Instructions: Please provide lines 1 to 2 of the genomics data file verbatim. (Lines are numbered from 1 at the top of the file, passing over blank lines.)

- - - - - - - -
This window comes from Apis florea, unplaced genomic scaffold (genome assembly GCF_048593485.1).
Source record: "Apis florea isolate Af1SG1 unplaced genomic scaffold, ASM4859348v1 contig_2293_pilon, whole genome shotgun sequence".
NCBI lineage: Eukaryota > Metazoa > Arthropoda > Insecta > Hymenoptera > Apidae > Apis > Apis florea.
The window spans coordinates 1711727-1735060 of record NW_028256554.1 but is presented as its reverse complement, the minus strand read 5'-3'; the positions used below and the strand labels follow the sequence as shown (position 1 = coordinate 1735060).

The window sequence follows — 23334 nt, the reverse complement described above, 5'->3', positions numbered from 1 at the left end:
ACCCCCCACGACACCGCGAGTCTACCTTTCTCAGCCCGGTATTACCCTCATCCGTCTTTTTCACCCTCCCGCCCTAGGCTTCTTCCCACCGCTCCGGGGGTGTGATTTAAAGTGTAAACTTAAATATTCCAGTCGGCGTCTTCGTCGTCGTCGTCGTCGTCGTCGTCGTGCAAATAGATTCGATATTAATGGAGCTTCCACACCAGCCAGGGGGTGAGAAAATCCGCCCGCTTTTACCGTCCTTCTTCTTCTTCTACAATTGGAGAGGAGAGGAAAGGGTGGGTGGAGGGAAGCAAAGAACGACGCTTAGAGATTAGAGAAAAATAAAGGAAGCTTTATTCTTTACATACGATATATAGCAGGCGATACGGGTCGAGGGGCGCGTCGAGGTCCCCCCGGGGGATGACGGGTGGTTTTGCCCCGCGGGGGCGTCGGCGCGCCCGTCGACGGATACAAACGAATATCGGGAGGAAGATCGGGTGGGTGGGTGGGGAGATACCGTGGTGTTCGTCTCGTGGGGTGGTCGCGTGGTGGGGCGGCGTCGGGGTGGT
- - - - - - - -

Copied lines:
This window comes from Apis florea, unplaced genomic scaffold (genome assembly GCF_048593485.1).
Source record: "Apis florea isolate Af1SG1 unplaced genomic scaffold, ASM4859348v1 contig_2293_pilon, whole genome shotgun sequence".